Jun 23, 2023 - Economy

Condo safety law sparked by Surfside collapse may force owners out

Construction scaffolds are seen by the entrance of the Mirage Condo Surfside

Construction scaffolds by the entrance of the Mirage Condo Surfside. Photo: Pedro Portal/Miami Herald/Tribune News Service via Getty Images

Following the Surfside collapse, condominium owners across Florida feared their building could be next, so state lawmakers passed new building restrictions last year.

  • But some experts worry that the new law could force owners out of their homes if they can't pay for multimillion renovations.

Why it matters: Florida's Building Safety Act, which Surfside victims' families lobbied to pass, was well-intentioned and necessary but may lead to unintended consequences, said Jordan Isrow, a South Florida attorney who works with condo owners.

How it works: The law requires residential buildings at least three stories tall to conduct milestone inspections when they turn 30 years old and every decade following. (For buildings on the coast, the first inspection is at 25 years.)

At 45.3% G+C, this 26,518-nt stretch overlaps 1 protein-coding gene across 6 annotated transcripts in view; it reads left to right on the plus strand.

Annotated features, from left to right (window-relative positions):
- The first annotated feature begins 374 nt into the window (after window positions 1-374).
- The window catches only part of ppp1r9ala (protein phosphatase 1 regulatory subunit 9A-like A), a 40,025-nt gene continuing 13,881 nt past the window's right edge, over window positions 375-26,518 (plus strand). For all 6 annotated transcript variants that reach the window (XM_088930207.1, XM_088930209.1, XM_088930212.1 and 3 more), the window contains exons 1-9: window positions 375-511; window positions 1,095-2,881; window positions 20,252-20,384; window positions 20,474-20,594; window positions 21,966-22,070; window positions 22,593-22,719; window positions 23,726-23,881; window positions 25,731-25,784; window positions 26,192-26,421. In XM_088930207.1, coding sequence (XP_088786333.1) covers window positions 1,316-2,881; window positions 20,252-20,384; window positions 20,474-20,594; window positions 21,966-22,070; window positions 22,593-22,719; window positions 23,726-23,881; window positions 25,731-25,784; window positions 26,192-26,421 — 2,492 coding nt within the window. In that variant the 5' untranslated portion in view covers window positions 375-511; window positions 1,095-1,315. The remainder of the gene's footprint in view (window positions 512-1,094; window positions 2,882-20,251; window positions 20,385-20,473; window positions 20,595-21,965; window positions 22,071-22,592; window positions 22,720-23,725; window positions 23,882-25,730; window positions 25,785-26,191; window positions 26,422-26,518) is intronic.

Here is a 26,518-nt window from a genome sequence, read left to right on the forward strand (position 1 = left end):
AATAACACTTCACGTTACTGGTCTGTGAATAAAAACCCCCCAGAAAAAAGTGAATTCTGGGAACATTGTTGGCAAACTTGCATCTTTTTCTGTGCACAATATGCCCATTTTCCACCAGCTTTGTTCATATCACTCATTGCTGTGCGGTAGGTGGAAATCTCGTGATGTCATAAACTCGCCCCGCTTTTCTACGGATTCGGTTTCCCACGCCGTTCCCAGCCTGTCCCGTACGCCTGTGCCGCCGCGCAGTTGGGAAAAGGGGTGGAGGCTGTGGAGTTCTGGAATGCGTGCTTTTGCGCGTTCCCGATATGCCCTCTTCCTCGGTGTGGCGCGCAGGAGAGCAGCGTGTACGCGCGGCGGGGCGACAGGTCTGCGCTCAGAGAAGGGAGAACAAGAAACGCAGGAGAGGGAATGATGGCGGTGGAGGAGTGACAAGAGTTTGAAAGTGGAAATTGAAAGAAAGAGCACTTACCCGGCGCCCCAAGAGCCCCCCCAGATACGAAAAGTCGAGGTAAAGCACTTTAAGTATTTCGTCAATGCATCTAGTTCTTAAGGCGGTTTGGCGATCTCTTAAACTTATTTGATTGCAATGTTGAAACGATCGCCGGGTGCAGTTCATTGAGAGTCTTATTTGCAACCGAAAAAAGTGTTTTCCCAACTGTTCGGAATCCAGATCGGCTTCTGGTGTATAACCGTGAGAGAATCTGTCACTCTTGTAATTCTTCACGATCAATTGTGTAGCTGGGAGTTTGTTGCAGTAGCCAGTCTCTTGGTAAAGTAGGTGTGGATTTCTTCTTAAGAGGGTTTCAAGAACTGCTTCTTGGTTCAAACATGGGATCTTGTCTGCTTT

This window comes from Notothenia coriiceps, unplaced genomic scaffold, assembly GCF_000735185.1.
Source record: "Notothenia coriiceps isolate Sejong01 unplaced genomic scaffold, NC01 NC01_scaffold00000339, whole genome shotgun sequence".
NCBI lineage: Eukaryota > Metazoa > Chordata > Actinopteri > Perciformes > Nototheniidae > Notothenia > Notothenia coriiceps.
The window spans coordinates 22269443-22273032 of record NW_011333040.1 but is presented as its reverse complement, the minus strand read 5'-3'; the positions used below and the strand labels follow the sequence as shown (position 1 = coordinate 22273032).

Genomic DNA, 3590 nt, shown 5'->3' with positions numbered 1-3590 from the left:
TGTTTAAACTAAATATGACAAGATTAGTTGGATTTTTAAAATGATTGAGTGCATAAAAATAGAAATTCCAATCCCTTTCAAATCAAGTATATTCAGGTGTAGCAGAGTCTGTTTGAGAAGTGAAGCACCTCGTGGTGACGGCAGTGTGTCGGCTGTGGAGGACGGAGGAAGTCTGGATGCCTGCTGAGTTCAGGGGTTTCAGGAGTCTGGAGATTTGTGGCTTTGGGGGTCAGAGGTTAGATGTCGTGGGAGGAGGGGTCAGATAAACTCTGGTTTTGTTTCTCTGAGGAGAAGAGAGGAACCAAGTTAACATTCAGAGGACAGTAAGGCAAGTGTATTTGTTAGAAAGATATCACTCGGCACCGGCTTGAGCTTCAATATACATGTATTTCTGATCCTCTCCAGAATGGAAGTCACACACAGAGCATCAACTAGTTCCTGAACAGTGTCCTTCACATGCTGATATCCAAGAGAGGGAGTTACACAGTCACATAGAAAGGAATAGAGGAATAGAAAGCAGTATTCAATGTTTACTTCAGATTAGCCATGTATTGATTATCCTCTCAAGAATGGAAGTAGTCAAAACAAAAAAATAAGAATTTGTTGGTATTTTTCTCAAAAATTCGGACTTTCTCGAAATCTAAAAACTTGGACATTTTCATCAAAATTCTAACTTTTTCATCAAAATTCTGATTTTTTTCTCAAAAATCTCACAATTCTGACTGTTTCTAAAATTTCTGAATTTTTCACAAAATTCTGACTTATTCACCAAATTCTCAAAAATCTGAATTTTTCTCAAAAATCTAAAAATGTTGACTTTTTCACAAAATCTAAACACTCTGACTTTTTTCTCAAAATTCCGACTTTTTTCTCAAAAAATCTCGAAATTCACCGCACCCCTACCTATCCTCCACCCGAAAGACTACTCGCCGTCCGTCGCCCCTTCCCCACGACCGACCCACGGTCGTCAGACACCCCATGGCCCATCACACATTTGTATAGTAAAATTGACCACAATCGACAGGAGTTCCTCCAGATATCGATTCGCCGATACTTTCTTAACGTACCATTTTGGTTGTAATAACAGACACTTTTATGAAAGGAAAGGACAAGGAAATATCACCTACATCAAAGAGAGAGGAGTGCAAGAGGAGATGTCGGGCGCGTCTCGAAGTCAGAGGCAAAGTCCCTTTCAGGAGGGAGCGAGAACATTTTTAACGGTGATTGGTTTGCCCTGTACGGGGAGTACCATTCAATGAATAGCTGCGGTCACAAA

• Those inspections can prompt major renovations if the engineer or architect finds structural damage.
  • The law also requires condos to order structural integrity reserve studies estimating the remaining useful life of the building's common areas and to budget annual reserves for future renovations.
  • All reserve studies must be completed by December 2024.

Of note: Miami-Dade and Broward County buildings were already required to conduct 40-year inspections.

What they're saying: Isrow told Axios the new law is attracting developers who want to buy up older buildings at a discount because owners facing steep assessments will be forced to sell for less.

  • "No one foresaw that this was going to become used against [owners] to help outside [investors]," he said.
  • On the flip side, he said, the law doesn't go far enough to ensure condo associations are conducting necessary inspections because it allows local governments to grant extensions.

Greg Main-Baillie, who works for Colliers as an owner's representative and as a consultant for condo associations, told Axios that owners will begin to feel the pain in the next year or two after the deadlines take effect.

  • The bill "needed to happen," he said. But "unfortunately, it's going to force a migration of people."
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